Licensed lobstermen in the Mount Desert Island region oppose an effort to reduce how much time a trained apprentice must wait to get a license, according to the newly released state survey.

Regulations now require five lobstermen to give up their licenses before an apprentice on the local waiting list can be allowed into the fishery. The local lobster council asked the 511 license holders in the area if they would consider reducing that number to three lobstermen in a May survey.

Of the 217 people who responded, 120 lobstermen favored keeping the current five-to-one entry ratio and 84 wanted to adopt a more lenient three-to-one ratio for the zone, according to data from the Maine Department of Marine Resources, which tallied the results.

The local lobster council will discuss these results, and possibly vote on whether to pursue a new exit-to-entry ratio anyway, at a Sept. 21 meeting. The council does not have to follow the results of the survey.

Older license holders were more likely to support relaxing the entry ratio, while younger license holders and those running bigger operations, with licenses allowing them to have up to two sternmen aboard, were most likely to oppose relaxing the entrance requirements.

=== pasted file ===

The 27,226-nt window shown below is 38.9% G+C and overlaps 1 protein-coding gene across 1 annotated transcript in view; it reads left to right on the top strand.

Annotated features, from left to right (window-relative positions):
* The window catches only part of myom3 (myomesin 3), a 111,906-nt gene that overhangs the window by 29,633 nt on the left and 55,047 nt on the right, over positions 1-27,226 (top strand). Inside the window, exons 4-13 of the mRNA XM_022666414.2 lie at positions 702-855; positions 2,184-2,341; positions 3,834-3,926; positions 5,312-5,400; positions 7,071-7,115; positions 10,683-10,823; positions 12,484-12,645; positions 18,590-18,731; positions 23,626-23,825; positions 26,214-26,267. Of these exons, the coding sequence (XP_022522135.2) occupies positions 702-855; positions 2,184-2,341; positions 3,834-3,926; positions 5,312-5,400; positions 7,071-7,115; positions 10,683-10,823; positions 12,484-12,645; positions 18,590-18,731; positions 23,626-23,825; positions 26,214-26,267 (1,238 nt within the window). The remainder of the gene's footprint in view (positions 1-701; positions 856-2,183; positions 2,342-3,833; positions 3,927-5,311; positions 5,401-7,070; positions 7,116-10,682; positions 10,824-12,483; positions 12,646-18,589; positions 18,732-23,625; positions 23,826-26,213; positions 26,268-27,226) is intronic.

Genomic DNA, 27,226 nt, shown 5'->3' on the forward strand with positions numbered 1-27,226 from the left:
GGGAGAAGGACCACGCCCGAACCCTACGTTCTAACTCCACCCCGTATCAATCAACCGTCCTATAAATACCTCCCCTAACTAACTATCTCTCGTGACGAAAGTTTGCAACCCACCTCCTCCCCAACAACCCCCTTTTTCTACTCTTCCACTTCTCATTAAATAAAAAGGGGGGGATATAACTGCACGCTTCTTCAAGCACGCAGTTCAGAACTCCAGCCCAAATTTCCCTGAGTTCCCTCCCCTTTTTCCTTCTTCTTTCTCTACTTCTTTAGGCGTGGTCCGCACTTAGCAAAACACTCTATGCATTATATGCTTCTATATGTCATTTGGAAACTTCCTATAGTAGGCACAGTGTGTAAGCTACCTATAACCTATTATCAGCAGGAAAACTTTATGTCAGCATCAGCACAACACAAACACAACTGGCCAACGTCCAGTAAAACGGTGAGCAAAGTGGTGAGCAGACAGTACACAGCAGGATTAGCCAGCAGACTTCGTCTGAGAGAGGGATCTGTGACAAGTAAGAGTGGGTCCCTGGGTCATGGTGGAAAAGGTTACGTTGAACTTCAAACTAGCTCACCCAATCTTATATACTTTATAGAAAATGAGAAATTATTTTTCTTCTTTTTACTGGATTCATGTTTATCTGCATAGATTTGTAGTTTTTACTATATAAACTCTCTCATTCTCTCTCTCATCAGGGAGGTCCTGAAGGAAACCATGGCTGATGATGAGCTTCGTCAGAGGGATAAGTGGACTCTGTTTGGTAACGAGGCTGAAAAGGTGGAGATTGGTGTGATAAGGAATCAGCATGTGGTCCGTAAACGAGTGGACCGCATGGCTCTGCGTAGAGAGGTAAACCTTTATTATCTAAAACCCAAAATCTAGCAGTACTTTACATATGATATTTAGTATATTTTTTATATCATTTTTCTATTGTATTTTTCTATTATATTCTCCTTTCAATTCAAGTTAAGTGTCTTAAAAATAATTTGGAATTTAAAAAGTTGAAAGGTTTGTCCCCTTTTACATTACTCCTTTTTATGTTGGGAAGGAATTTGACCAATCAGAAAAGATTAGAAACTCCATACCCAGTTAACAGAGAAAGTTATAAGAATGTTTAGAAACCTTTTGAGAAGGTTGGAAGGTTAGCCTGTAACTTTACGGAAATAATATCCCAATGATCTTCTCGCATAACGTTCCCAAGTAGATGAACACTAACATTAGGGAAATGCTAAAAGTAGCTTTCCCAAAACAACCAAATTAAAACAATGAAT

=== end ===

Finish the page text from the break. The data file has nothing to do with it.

As of June, the regional wait list maintained by the DMR had 53 names on it, including 11 people who have completed their apprenticeships and have been waiting for more than a decade for their licenses.

Maine manages its lobster fishery through local lobster councils, made up of licensed lobstermen, which oversee seven geographic areas. The Mount Desert Island region is known as Zone B.

The Mount Desert Island region landed 16.9 million pounds of lobster in 2015 valued at $70.7 million dollars, which is fewer lobsters than in 2014 but at a higher profit. That made it the fourth busiest and most valuable lobstering area in Maine out of the seven regions.

Zone C, which is just to the west of Mount Desert Island and includes the busiest lobster ports in Maine, just voted to adopt a limited-entry system this month, after being an open zone where those who had completed apprenticeships didn’t have to wait a decade for a license. But its one-to-one exit-to-entry requirement would, if approved, be much more lenient.

Penelope Overton can be contacted at 791-6463 or:

[email protected]

Twitter: PLOvertonPPH

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